The same human characteristics that build community can also work against its well-being. As humans, we give back to those who are kind to us and we feel indebted to those who show us kindness. In this edition of FM89’s commentary series The Moral Is, philosophy professor Christopher Meyers of CSU Bakersfield argues that our disposition for reciprocity can work against the common good.
I gave a talk a few years back to a room full of physicians, during which I urged them to generally decline all gifts from pharmaceutical representatives – all gifts, even such seemingly trivial items as logo-emblazoned pens and notepads.
The core of my argument was that, as professionals, their primary duty is to act on behalf of their patient’s well-being. Anything, hence, that negatively impacts that duty represents a conflict of interest and should be avoided. I further pointed out that study after study has shown that even such trivial inducements as pens and notepads – let alone expensive meals or trips to exotic islands – alter prescribing patterns.
Upon receipt of such gifts, the studies show, physicians are more likely to prescribe new products that hold no demonstrated advantage over existing ones and they are less likely to prescribe generics. Often, too often the studies show, those new prescriptions are not the best choice for the patient. That is, too often the seemingly trivial gift produces, by definition, a conflict of interest.
The reaction to my argument that evening was not surprising: Many physicians were indignant that I would suggest that their medical judgment could be swayed by something as inexpensive as a 50 cent pen. In their mind, I was suggesting they were unethical, too-easily corrupted by inconsequential gifts.
Just to the contrary: I was suggesting they were human. The now quite vast literature on bias and conflict of interest reveals something heartening, even inspiring, about the impact of gift-giving and receiving: Humans seem to be hard-wired toward reciprocity. We feel indebted – in a deep, primal way – when someone gives us a gift. That is, we feel driven, often at a subliminal level, to give something in return.
Said differently, our instinctive reaction is to feel grateful upon receipt of a gift and also to feel like we should return the favor. Further, unless we strive to overcome that natural reaction, we will most likely act accordingly. Such reciprocity is, anthropologists suggest, one of the bonds that makes for cooperative, caring communities. To feel so obliged reveals one to be more human, not more easily corrupted.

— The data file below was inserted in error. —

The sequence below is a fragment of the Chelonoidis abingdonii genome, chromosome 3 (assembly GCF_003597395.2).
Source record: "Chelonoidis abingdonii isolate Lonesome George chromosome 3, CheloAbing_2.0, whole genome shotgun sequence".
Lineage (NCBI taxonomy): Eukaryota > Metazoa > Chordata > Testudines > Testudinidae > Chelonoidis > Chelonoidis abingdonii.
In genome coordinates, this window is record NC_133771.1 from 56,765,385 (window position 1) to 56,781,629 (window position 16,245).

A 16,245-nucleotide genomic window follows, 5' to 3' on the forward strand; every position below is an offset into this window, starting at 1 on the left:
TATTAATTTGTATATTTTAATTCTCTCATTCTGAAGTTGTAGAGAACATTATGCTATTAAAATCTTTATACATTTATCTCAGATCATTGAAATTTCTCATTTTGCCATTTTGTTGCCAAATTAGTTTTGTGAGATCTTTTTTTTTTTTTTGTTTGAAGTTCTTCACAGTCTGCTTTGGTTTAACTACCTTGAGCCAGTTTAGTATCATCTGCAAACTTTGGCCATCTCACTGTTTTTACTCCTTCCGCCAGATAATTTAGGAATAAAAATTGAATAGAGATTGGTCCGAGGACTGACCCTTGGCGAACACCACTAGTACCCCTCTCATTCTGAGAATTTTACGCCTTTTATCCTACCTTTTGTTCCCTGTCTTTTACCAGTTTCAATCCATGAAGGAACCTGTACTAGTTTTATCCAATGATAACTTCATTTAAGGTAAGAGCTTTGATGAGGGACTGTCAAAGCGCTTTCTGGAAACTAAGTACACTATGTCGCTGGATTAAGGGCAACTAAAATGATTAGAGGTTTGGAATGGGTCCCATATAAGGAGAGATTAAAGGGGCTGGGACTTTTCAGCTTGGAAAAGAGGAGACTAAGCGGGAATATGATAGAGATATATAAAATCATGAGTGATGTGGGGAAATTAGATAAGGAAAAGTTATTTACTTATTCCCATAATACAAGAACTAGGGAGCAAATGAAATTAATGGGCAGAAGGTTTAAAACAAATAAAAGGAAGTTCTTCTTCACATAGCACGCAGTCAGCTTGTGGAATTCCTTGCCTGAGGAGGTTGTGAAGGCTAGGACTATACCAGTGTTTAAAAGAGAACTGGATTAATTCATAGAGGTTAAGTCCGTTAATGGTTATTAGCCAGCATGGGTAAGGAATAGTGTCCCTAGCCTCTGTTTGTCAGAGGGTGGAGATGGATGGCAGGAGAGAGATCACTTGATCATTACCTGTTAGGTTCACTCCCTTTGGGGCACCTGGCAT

The pharmaceutical companies of course know this and spend billions every year promoting their products. And, no surprise, they track physician prescribing habits and whether those change in response to gifts. They also give more valuable gifts to high prescribers and fence-sitters. And they do all this, again, because it works.
These influences are now widely acknowledged, which is why the American Medical Association has recently begun discouraging gift acceptance and demanding that physicians be fully transparent in their commercial and marketing relationships – not just with drug companies, but also with device manufacturers, imaging companies, surgery centers, and the like.
Again, the AMA is not saying its members’ decisions are any more easily tainted than are non-physicians’; they are simply acknowledging such physicians’ humanity.
And I am not saying there’s anything unique to physicians and drug companies. All these same arguments apply to charitable groups, and to college professors, and to lawyers … to all of us – including our elected representatives, a theme I will take up in a future essay.
Christopher Meyers is a Professor of Philosophy and Executive Director of the Kegley Institute of Ethics at California State University, Bakersfield. The views expressed are his own and do not necessarily reflect those of the University or the Institute or Valley Public Radio. The Moral Is was produced by KVPR and the Bonner Center for Character Education at Fresno State. See more commentaries online at KVPR.org